James Webb Space Telescope takes its first images and spectra of Mars


The European Space Agency (ESA) released the James Webb Space Telescope’s (JWST) first images and infrared spectrum of Mars. The Webb telescope captured its first images and spectra of the red planet on September 5, 2022.

Webb is situated approximately 1.5 million kilometres away from our planet at the second Sun-Earth Lagrange point (L2). From the telescope’s vantage point, it gets a view of Mars’ observable disk, which is the portion of the sunlit side facing the telescope. This allows JWST to capture images and spectra with the specific resolution needed to study short-term phenomena. These phenomena include dust storms, weather patterns, and seasonal changes.

While this may not sound impressive for a telescope that is designed to detect distant faint objects, it actually is. Mars is very close to the Earth and it is one of the brightest objects in the night sky, in both visible and infrared light. But since Webb’s instruments are so sensitive, the bright infrared light from Mars is almost blinding, causing something known as “detector saturation.”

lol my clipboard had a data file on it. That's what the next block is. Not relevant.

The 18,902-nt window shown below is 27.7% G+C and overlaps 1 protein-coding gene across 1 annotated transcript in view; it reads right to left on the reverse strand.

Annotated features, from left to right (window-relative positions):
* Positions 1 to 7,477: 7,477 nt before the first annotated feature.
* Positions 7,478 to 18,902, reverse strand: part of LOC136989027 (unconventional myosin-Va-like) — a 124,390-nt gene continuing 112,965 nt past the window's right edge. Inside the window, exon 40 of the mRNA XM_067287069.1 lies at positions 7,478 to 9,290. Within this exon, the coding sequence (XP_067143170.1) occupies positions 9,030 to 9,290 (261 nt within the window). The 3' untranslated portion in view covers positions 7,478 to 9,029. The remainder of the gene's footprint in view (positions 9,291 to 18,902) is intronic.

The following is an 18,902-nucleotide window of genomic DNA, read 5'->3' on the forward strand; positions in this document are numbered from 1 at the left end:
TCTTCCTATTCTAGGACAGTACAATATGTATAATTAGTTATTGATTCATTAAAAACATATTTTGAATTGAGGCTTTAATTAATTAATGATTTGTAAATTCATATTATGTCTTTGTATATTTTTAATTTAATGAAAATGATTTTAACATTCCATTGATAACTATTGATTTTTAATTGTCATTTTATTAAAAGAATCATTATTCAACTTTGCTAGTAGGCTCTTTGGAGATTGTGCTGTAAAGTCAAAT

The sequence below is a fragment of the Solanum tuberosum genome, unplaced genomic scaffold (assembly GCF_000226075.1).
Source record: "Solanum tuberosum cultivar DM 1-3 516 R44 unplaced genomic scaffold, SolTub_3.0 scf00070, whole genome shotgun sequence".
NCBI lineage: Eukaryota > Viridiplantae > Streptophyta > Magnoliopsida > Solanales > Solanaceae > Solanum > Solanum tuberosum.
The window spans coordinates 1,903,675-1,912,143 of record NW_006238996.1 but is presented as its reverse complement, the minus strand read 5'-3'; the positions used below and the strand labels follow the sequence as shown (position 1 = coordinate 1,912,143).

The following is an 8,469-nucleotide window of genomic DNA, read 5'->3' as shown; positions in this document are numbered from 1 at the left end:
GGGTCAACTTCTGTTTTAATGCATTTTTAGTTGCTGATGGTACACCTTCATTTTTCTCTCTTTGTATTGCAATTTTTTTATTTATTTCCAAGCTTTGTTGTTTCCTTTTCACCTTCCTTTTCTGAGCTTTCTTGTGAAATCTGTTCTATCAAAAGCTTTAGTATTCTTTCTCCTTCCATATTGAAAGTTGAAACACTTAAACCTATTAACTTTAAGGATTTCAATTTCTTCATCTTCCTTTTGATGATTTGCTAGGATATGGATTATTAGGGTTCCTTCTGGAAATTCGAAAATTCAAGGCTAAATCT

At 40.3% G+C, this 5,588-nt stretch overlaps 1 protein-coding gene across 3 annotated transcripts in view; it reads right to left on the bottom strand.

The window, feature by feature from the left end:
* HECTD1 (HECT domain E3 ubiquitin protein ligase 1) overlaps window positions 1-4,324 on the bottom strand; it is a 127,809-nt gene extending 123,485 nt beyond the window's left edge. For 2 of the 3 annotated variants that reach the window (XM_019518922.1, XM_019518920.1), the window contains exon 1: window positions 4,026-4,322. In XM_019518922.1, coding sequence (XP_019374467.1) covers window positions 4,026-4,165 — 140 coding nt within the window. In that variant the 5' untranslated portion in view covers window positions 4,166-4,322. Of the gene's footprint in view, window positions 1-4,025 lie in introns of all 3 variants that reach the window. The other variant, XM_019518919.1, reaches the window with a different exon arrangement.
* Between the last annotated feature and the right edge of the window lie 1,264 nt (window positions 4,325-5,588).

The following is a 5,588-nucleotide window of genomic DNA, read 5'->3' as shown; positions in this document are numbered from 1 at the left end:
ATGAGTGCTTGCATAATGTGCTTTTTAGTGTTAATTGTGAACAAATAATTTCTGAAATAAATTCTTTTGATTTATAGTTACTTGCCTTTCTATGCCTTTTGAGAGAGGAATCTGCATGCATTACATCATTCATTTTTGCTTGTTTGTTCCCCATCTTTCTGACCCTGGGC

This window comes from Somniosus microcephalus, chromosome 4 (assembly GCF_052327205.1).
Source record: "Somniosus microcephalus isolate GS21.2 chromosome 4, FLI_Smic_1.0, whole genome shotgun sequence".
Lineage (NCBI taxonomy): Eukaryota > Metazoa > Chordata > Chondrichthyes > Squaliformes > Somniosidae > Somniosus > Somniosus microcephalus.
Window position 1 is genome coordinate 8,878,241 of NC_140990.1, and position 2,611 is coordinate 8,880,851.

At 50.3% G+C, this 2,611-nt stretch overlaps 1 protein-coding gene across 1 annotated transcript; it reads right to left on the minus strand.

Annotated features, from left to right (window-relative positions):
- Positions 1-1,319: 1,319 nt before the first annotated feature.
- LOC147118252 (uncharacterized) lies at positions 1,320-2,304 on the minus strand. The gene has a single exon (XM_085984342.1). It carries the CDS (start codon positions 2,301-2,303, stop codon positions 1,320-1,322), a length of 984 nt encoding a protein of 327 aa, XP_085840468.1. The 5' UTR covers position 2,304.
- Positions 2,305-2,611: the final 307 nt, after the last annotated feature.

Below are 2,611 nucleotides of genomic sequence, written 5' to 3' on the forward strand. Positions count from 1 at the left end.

Scientists need to use special detection techniques in order to overcome this, including using very short exposures and measuring only some of the light that hits the detectors. They then used special data analysis techniques to arrive at the image.

JWST’s first images of Mars were captured by the Near-Infrared Camera (NIRCam) and shows a part of the planet’s eastern hemisphere at two different wavelengths. The image above contains a surface reference map taken by NASA’s Mars Global Surveyor on the left and two Webb NIRCam instrument fields overlaid on the right.

Spectrum data of Mars captured by the James Webb Space Telescope. (Image credit: NASA, ESA, CSA, STScI, Mars JWST/GTO team)

The Webb images of Mars show differences in brightness over a large number of wavelengths from place to place across the planet at a particular date and time. But the spectrum illustrates the subtle variations in brightness between hundreds of different wavelengths that represent the planet as a whole. Astronomers will analyse features of the spectrum to gather additional information about the surface and atmosphere of the planet.





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